Ellen G. White Writings

<< Back Forward >>

«Back «Prev. Pub. «Ch «Pg   Pg» Ch» Next Pub.» Forward»

Early Writings, Page 163

and to make of him a mighty nation. Moses showed his love for Israel by his earnest pleading in their behalf. In his distress he prayed God to turn from His fierce anger and forgive Israel, or blot his name out of His book.

When Israel murmured against God and against Moses because they could get no water, they accused him of leading them out to kill them and their children. God heard their murmurings and bade Moses speak to the rock, that the people might have water. Moses smote the rock in wrath and took the glory to himself. The continual waywardness and murmuring of the children of Israel had caused him the keenest sorrow, and for a little time he forgot how much the Lord had borne with them, and that their murmuring was not against him, but against God. He thought only of himself, how deeply he was wronged, and how little gratitude they manifested in return for his deep love for them.

It was God's plan to bring often His people into strait places, and then in their necessity to deliver them by His power, that they might realize His love and care for them, and thus be led to serve and honor Him. But Moses had failed to honor God and magnify His name before the people that they might glorify Him. In this he brought upon himself the Lord's displeasure.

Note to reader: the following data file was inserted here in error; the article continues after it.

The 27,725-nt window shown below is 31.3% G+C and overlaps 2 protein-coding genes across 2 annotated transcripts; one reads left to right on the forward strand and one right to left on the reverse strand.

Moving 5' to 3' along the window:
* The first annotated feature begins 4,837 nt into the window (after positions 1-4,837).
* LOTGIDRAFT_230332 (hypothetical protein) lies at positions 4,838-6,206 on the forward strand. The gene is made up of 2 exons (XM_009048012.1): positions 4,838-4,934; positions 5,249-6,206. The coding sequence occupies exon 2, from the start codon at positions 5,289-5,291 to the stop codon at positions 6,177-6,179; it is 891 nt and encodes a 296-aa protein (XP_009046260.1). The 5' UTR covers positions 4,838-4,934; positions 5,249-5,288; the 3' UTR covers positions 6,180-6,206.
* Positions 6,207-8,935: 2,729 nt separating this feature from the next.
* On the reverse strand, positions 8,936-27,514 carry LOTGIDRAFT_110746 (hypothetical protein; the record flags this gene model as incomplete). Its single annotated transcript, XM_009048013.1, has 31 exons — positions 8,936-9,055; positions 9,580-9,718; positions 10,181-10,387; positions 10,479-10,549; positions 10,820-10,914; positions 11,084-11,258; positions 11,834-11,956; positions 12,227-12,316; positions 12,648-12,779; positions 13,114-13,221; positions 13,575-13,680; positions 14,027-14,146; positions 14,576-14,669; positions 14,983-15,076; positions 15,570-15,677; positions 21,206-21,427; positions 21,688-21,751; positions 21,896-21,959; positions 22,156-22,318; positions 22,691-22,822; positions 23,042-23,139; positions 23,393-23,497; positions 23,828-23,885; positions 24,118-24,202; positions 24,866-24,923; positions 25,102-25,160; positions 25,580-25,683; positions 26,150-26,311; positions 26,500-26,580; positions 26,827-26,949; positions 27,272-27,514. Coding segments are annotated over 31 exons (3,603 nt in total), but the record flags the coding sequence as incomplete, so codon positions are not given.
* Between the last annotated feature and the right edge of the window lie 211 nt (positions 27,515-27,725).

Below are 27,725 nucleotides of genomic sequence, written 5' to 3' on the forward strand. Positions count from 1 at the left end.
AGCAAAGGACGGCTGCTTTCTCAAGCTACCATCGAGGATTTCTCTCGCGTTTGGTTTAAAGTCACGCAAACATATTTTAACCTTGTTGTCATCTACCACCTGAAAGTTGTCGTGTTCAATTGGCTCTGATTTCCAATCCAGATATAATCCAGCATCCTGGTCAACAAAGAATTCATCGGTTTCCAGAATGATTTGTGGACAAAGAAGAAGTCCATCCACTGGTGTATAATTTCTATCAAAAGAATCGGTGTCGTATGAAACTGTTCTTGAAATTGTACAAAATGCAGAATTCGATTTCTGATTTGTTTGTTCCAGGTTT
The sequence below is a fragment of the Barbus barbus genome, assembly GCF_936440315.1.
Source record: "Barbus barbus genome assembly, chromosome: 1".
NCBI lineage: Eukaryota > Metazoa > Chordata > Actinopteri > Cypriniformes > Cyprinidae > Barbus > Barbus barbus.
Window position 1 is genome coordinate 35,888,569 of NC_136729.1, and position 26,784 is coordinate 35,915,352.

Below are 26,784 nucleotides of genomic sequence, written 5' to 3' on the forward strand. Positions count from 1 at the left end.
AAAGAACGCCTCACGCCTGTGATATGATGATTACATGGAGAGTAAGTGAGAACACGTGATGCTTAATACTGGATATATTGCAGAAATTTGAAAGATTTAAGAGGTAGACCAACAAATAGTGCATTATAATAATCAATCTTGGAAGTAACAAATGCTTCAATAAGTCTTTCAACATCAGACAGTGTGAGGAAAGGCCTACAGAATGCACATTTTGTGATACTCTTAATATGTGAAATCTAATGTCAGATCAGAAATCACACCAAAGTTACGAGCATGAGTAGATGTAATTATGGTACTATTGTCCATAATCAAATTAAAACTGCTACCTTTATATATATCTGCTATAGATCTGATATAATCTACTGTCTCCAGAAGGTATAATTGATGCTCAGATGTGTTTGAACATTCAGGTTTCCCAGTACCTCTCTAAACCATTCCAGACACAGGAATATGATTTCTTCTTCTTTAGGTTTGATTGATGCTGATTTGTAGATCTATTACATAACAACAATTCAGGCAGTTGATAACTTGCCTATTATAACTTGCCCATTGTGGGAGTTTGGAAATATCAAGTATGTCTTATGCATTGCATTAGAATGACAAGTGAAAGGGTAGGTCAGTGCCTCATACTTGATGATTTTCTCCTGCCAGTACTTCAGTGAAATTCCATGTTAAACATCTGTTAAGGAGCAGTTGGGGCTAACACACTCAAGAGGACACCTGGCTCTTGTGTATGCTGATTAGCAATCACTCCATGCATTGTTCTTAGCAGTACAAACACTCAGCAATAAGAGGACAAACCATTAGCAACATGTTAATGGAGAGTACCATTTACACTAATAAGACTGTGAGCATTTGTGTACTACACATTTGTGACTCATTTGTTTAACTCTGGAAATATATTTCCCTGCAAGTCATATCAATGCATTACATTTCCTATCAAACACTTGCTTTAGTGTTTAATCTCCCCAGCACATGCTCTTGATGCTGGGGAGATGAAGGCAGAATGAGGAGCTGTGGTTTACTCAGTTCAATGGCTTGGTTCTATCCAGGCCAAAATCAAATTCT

When Moses came down from the mount with the two tables of stone and saw Israel worshiping the golden calf, his anger was greatly kindled, and he threw down the tables of stone and broke them. I saw that Moses did not sin in this. He was wroth for God, jealous for His glory. But when he yielded to the natural feelings of his heart and took to himself the honor which was due to God, he sinned, and for that sin God would not suffer him to enter the land of Canaan.

«Back «Prev. Pub. «Ch «Pg   Pg» Ch» Next Pub.» Forward»